LOW BACK ENTRY WOUND RENDERS “SINGLE BULLET THEORY” INOPERATIVENovember 9, 1998 WASHINGTON (AP) -- After President John F. Kennedy’s assassination, an angry J. Edgar Hoover scribbled stinging remarks in the margins of an FBI memo detailing how agents had failed -- sometimes for “asinine’’ reasons, Hoover wrote -- to keep a close eye on Lee Harvey Oswald in the months before the 1963 shooting. The FBI memo was among more than 400,000 Kennedy-related documents released Monday at the National Archives. It has long been known that the FBI mishandled its preassassination investigation of Oswald, who had been watched by agents since 1959 when he defected to the former Soviet Union. But archivists say this is the first time they’ve seen the Dec. 10, 1963, memo containing Hoover’s curt, handwritten remarks about how the bureau bungled the case. The 11-page memo to Clyde Tolson, the No. 2 official at the FBI, was written by James Gale, who conducted an internal probe that revealed ``a number of investigative and reporting delinquencies in the handling of the Oswald case.’’ The memo argues that based on Oswald’s defection, his tendencies toward Cuban leader Fidel Castro and other details known to FBI agents, Oswald should have been placed on the FBI’s Security Index, a list of people considered threats to public officials or national security. The list is available to the Secret Service, which uses the information in its efforts to protect the president. FBI field personnel told Gale they did not think Oswald met the criteria for being on the list. If Oswald had been on the list, law enforcement officials probably would have been more aggressive in checking his status before Kennedy traveled to Dallas. “Certainly no one in full possession of all his faculties can claim Oswald didn’t fall within this criteria,’’ Hoover wrote at the bottom of the memo. John Newman, a University of Maryland professor and former intelligence officer who has written a book on Oswald, said Hoover was angry because FBI agents in Washington, Dallas, New Orleans and New York all had been following Oswald’s movements yet were “flat on their feet’’ in the weeks before the assassination. “Hoover is saying in earthy terms the obvious: How could they have been so incompetent?,’’ Newman said. “Hoover’s written remarks make clear the level of incompetence and embarrassment of the bureau’s handling of Lee Harvey Oswald.’’ Gale’s memo cites several FBI missteps in Dallas. FBI Agent James Hosty, who was assigned to Oswald in Dallas, said the bureau wanted to interview Oswald’s wife, Marina, but didn’t do it in March 1963 because Oswald had been “drinking to excess and (had) beat up (his) wife on several occasions.’’ Hosty said the Dallas bureau opted for a “60-day cooling-off period.’’ This is “certainly an asinine excuse,’’ Hoover wrote. After the cooling-off period, the FBI couldn’t find Oswald or his wife. The pair surfaced a few months later in New Orleans. According to the memo, Hosty said Oswald returned to Dallas in early November 1963 -- the month Kennedy was shot -- but that Mrs. Oswald still was not interviewed because the bureau didn’t want her to think she was “being harassed or hounded because of her immigrant status.’’ “I just don’t understand such solicitude,’’ Hoover wrote. In his memo, Gale suggests the bureau delay disciplinary action against any agent until after the Warren Commission released its findings on the Kennedy assassination. Any leak to the public or media about the FBI taking disciplinary action against its own personnel would look like ``a direct admission that we are responsible for negligence which might have resulted in the assassination of the president,’’ Gale wrote. Hoover responded: ``I do not concur.’’ In mid-December 1963, Hoover quietly censured and placed on probation more than a dozen agents, including Hosty, for shortcomings in handling the Oswald case. (In his book on Hoover, author Curt Gentry wrote that in obtaining his personnel file years later, “Hosty discovered that his answers to Inspector Gale’s questions had been falsified.’’) Gale also suggested the bureau change the criteria for placing an individual on the Security Index “rather than take the position that all of these (FBI) employees were mistaken in their judgment.’’ Hoover disagreed again, writing: “They were worse than mistaken.’’ November / 1998 Missing Files: The JFK Assassination is first broadcast this month on television. John Tunheim and Dr. John Newman both speak on camera. Arthur Kent speaks the following regarding Oswald’s 201 file at CIA: “The information it contains not only confirms the government’s very early interest in Oswald’s activities, but discloses a startling revelation -- Oswald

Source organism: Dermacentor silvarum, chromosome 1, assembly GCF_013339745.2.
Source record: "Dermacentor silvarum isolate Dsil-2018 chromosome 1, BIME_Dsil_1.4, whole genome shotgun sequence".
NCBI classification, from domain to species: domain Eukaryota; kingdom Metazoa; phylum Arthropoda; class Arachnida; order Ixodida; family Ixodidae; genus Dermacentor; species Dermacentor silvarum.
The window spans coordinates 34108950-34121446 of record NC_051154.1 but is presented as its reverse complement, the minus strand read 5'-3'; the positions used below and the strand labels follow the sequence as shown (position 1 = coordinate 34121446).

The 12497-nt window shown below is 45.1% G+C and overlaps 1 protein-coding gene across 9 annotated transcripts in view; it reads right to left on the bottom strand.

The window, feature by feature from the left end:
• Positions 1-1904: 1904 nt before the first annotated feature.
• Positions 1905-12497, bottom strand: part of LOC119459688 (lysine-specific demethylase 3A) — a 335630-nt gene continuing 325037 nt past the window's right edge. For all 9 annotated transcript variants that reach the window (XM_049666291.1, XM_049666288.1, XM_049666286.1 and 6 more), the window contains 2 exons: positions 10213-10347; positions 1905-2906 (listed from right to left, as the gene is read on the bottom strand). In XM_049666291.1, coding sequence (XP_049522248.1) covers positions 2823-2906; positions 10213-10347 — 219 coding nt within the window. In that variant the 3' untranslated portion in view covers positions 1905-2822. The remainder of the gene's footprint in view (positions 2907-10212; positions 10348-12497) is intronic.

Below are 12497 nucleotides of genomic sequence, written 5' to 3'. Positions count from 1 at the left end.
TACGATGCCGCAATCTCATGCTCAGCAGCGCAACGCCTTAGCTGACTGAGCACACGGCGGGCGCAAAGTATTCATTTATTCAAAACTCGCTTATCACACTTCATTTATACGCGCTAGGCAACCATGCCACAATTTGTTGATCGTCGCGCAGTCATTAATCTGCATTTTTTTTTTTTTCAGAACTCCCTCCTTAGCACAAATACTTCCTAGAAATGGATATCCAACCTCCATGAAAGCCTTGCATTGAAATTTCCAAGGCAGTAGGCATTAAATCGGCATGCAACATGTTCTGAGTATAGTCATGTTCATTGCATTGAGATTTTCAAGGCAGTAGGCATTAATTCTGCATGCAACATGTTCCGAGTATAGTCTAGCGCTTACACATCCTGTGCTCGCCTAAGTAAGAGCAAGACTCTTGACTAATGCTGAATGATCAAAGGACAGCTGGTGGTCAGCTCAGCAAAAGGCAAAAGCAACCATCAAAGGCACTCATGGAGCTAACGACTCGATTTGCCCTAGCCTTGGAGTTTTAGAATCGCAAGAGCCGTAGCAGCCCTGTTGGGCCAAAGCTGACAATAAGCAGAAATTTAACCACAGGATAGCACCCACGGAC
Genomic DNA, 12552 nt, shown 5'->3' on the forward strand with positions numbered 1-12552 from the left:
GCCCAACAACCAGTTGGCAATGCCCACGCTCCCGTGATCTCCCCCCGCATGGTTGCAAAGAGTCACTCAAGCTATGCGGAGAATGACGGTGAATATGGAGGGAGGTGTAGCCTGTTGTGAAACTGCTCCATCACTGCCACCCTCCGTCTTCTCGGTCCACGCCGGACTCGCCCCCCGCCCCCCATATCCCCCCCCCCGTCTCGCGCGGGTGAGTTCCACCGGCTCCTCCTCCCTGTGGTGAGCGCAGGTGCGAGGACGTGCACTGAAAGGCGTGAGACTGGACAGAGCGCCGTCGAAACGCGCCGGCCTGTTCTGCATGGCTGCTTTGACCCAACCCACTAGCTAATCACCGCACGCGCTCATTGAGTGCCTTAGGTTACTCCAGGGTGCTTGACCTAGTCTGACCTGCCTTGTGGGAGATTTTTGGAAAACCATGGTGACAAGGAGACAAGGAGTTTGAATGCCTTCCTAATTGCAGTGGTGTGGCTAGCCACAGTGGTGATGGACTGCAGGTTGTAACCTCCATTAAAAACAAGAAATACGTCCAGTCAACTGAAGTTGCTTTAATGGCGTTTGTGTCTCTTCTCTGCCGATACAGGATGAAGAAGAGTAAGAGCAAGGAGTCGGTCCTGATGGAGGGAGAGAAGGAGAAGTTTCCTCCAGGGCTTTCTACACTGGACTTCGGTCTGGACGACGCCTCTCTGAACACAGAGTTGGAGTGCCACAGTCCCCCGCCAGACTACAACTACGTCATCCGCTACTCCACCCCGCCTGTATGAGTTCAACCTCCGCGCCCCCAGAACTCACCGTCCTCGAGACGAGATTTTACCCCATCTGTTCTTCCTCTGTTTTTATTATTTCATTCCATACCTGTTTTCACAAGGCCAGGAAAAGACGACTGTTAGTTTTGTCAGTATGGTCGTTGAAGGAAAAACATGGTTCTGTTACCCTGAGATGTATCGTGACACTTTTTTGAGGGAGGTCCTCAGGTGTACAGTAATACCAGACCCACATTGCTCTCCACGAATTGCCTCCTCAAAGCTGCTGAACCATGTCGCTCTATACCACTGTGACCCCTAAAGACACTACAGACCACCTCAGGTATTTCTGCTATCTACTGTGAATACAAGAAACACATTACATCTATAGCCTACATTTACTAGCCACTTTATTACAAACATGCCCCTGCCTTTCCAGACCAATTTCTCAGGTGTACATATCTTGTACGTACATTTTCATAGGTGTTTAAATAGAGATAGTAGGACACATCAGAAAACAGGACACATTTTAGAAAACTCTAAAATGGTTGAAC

was directly involved in sensitive intelligence operations for the CIA and probably for the FBI, as well.” John Newman follows with: